Doctor insights on:
Womens Stool Softener Medication
My daughter, 14 months is constipated despite giving her fluids. Used stool softener for a month. If I stop medication, she is constipated again.
Constipation: 3 important facts: 1 did she pass meconium or the dark sticky stool in the 1st day of life? 2 did this start when you transitioned her from formula to whole milk? 3 are you attempting potty training if the answer to all 3 is yes then this is likely transient and will pass with time. I would continue the stool softener and hold off on potty training for now. Wean the stool softener. ...Read more
What can I do about infrequent small, hard--and incomplete-- bowel movements? I am a 66 year-old healthy woman who very rarely has a normal bowel movement. I eat a good balanced diet and take extra fiber supplements; I have tried stool softeners which onl
Yes, but lower dose: Docusate (doss) is safe for children and it has pediatric dosing tables; do not give a child an adult dose. I would check the medication insert or online at doss's site for this to most accurately dose for pediatrics. Otherwise, it is safe for use in children and I have given my daughter pediatric docusate before. I hope this helps! ...Read more
Docusate sodium. However the optimal dose varies from person to person. The over the counter dose is 50 mg and you may need to take it twice a day or maybe 2 tablets twice daily.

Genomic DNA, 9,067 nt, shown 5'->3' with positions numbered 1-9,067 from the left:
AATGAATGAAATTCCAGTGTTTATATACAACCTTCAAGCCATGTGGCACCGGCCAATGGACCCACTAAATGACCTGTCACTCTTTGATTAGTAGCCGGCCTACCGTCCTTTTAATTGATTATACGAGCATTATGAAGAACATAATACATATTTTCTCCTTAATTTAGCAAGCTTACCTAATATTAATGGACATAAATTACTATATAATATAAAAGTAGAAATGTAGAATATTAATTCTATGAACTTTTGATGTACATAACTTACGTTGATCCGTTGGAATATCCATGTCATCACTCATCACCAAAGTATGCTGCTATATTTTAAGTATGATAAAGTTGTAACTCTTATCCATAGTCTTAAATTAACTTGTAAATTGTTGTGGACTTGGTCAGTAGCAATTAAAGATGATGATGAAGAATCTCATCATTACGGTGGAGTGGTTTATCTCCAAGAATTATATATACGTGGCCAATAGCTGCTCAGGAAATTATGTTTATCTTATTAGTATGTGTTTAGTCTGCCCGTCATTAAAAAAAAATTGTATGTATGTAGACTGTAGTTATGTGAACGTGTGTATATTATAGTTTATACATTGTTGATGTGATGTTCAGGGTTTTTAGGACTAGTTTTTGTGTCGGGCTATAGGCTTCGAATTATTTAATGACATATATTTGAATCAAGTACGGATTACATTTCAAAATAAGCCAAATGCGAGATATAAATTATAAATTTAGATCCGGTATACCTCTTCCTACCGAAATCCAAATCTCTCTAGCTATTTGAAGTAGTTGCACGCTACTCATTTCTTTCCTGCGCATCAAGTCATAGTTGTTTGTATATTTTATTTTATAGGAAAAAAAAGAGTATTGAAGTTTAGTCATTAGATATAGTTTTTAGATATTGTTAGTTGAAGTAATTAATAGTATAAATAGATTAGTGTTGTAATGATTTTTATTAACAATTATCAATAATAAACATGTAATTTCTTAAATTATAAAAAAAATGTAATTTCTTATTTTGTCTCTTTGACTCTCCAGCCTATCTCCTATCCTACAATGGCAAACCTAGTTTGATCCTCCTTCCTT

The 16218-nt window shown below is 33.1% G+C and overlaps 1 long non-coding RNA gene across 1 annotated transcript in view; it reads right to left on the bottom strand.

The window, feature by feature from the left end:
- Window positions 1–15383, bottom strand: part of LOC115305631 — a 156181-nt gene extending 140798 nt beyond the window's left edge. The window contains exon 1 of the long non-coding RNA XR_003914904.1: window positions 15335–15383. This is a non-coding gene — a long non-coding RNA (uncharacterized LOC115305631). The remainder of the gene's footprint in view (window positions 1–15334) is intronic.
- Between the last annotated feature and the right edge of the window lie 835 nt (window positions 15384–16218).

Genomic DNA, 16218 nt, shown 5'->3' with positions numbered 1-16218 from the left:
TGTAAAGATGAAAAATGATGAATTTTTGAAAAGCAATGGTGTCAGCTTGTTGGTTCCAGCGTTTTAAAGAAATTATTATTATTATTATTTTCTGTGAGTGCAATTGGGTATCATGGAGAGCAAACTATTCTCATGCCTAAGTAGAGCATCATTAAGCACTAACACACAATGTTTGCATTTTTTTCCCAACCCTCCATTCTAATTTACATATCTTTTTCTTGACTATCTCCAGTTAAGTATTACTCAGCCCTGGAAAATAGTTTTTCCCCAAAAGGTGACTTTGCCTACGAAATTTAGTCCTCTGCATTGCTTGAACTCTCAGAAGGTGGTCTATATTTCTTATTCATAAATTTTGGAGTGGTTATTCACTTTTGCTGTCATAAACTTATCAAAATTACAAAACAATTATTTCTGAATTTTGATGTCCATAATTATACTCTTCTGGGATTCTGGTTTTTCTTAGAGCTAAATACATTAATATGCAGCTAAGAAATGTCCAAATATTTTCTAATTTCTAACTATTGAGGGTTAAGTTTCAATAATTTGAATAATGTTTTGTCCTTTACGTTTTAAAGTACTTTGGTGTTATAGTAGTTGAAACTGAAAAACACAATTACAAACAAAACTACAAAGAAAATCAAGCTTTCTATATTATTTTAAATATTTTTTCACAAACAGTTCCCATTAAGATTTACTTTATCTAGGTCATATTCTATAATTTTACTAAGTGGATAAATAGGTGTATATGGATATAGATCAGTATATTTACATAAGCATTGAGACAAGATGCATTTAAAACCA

Psyllium is a natural fiber that come in powder and acts as a softener if you take it with 8 ozs of water everyday. Make sure you take it 2 hours away from your medications. ...Read more
Expiration dates: It is best to honor the expiration dates of medications to ensure safety and efficacy. If you have to use any over the counter medication for more than a short period of time, you should discuss this with your doctor to make sure it's the right treatment for you. ...Read more
Water: Hydrate really well with water so that the stool will be moister. ...Read more
Try miralax (polyethylene glycol): The truth is that stool softeners work when used here and there. If used regularly, they loose their potency and become ineffective. For regular relief MiraLAX (polyethylene glycol) is far superior. It is a white powder mixed in a liquid of choice that can be used regularly, has virtually no taste, and is not habit forming. One caveat-if you have had a change in your bowel habits, see your doctor. ...Read more
What does it mean when stool partially floats? I'm using stool softener too. Immediately after I ate last night.
Fat in stool: Fat in stool will make it float. ...Read more
I haven't had a bm in 2 weeks because of medicine. I started taking a stool softener a few days ago. How long should it take to work? I've taken 3
Constipation: Medication-induced constipation can be difficult to deal with. It is unlikely that a stool softener will make you pass a bowel movement. You would be better off with a laxative of some sort. You might consider trying magnesium citrate or MiraLAX (polyethylene glycol) on a one-time basis. Depending on what medication is causing your constipation, there might be prescription alternatives also. See your doctor. Good luck. ...Read more
Change in bowels?: Stool sofeners (colace) moisten & soften hard, dry stools whereas fiber supplements (metamucil) buks stool due to both water-holding & increased bacterial mass due to fiber digestion. Both products assume normal GI anatomy without inflammation, stenosis, extrinsic or instrinsic obstruction. Change in bowels is a "red flag", like weight loss or blood in stool, that needs evaluation if persistent. ...Read more